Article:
National strategies: Danish example

National open access strategy in Denmark was adopted in June 2018; the strategy states that the open access is implemented through the so-called “green model”, i.e. the parallel filling of quality-assured research articles in institutional or subject-specific archives (repositories) with the “open access”. However, the strategy does not exclude the use of the golden model as long as it does not increase the expenses for publication.


Two central principles form the basis for the Danish strategy:

  • the implementation of the “open access” will support the possibility for Danish researchers to continue to publish in the most recognized national and international journals;  
  • it is crucial that the aggregate public expenditure to research publications is not increased significantly because of the “open access” implementation.  

More on the strategy in: https://ufm.dk/en/research-and-innovation/cooperation-between-research-and-innovation/open-access/Publications/denmarks-national-strategy-for-open-access#cookieoptin

 

Since 2018, the Danish strategy is successfully securing “open access” for all interested in the scientific articles and conferences’ proceedings in journals with an ISSN number. However, scientific monographs and anthologies, publications on patented discoveries as well as PhD and doctorate dissertations are excluded. Similarly, it is recognized that further implementation of open access may not hinder researchers’ freedom of publication; these prerequisites form the basis for Denmark’s National Strategy for Open Access.

 

References to: https://ufm.dk/en/research-and-innovation/cooperation-between-research-and-innovation/open-access/Publications/denmarks-national-strategy-for-open-access/national-strategy-for-open-access-english.pdf

 


Swedish example

Swedish approach to ”open access” means that all research that is funded through the public means can be openly found through the internet with the free of charge reading and use. In this way, the research results are openly accessible to the whole of society while providing a solid foundation for future research both within and outside academia and give all citizens access to scientific information. 

 

Since 2006 the Swedish National Library has been running a program aimed at promoting an open access on the internet to works produced by researchers, teachers and students. This is done by supporting open access publishing at Swedish universities, as well as supporting Swedish research funding agencies on issues relating to open access. The programme includes the provision of information and advice, infrastructure and services, as well as international collaboration.

 

More information on key areas in the position paper: Towards an Open Science Society. https://v-a.se/2018/02/towards-open-science-society/

 

There are the following key areas in the new Swedish open science program: - opening up ”science to society, for a sustainable future”; - engaging, involving and mobilising society and citizens; - science education as the basis for scientific literacy and scientific careers; - open access as the key to achieving an open-knowledgeable society; - evaluating and communicating scientific impacts.

 

Reference: https://swafs.se/swafs-science-society/


Conclusion

Two important and complicated preconditions have to be completed along the way to the European “open science”: first, the EU’s digital single market (DSM) with all the necessary arrangements to streamline the member states’ abilities in developing digital technologies. Second, the creation of the European research area (ERA) with all the organizational structures in assisting the states’ academic and research communities towards closer cooperation in the EU-wide type of research.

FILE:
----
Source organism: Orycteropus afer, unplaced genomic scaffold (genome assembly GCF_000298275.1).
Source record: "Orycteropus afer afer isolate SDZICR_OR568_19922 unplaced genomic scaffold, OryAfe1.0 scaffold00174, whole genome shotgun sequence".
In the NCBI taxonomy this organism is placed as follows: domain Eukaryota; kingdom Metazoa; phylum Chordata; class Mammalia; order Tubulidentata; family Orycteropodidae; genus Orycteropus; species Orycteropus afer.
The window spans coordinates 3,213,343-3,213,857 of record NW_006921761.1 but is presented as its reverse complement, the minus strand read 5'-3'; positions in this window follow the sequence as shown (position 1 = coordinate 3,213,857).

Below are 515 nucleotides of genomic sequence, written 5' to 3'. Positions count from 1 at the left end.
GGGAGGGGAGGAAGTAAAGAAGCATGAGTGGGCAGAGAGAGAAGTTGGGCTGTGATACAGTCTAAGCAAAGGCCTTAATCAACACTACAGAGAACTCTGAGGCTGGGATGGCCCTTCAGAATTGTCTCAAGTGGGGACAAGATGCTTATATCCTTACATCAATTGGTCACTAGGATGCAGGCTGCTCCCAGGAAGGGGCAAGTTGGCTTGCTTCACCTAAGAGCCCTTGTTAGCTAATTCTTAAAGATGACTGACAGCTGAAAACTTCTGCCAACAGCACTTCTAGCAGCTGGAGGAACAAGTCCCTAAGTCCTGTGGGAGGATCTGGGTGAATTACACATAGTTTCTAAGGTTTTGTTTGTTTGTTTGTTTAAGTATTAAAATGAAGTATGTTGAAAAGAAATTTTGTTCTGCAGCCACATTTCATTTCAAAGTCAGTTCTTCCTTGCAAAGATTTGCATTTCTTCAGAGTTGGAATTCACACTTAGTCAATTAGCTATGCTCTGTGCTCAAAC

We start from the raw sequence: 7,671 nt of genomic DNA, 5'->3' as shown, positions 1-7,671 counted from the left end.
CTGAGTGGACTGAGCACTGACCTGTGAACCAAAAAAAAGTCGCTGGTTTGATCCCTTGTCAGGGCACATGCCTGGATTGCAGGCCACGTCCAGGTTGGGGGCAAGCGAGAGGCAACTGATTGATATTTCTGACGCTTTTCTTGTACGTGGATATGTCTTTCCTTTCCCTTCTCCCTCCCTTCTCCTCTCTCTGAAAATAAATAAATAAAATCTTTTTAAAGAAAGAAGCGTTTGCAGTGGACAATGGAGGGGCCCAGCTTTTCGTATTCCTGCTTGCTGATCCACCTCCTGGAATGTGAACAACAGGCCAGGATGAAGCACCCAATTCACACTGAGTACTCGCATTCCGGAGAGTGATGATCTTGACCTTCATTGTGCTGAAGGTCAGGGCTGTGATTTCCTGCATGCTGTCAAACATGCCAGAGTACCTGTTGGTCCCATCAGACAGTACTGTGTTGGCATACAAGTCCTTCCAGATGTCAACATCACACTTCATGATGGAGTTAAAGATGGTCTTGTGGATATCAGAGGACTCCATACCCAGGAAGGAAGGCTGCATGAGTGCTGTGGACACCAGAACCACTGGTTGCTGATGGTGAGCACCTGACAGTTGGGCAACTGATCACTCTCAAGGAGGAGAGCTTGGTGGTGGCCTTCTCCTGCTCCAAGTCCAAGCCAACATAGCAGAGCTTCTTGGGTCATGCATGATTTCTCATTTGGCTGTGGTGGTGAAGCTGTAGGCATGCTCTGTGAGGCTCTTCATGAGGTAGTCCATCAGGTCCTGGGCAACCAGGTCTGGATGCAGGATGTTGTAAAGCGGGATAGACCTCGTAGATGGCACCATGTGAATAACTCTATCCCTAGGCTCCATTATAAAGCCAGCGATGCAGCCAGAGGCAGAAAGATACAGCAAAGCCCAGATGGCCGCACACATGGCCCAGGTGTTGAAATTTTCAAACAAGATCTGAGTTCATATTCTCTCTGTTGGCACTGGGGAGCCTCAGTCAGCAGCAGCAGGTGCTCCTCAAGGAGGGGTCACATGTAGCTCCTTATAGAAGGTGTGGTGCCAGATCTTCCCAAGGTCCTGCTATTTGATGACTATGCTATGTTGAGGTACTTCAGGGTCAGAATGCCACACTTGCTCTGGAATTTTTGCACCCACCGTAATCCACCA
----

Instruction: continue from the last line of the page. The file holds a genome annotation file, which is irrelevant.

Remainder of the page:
Finally, as soon as the European open science has appeared to arrange and moderate a quicker exchange of research outcomes in the member states for the benefits of all, the member states have to accomplish the first two preconditions in order to enter the third one, i.e. the national and European “open science community”.  

 

There are significant economic, social and educational benefits in making European research outputs available to access without financial, legal and technical barriers. EOS incorporates national research into an interoperable network of European/global knowledge in increasing national research impact, providing new research impetus and stimulating professional activity. Thus, the EOS’ benefits are evident: a) research is becoming more efficient and effective, b) it delivers better and faster outcomes for all, and c) it strengthens economies through developing stronger national science background. Besides, there are growing evidences that the EU states also benefit as the EOS increases the impact of the research on economies with a better return on investment. Reference to: https://www.openaire.eu/ec-policies-and-mandates

 

However, to fully exploit the EOS potential, the EU states need to make “home work” and solve some problems concerning: a) maximising incentives for sharing data and increasing the exploitive capacity, b) ensuring that data can be used as widely as possible, across scientific disciplines and between the public and the private sectors, c) better interconnection between existing and new data infrastructures. 

 

Therefore the EU’s “cloud initiative” is designed to help science, industry and public authorities in the states acquire world-class data infrastructures and cloud-based services as they become the decisive factors for success in the digital economy. A “European cloud” would open up to every research centre, every research project and every researcher in EU the best world-class supercomputing, data storage and analysis capacity to succeed in global innovation.  

 

The EU cloud will make it possible to widen the user-base infrastructures and services to the public sector, industry and SMEs by guaranteeing an adequate level of security, data protection, interoperability and compliance with EU legislation.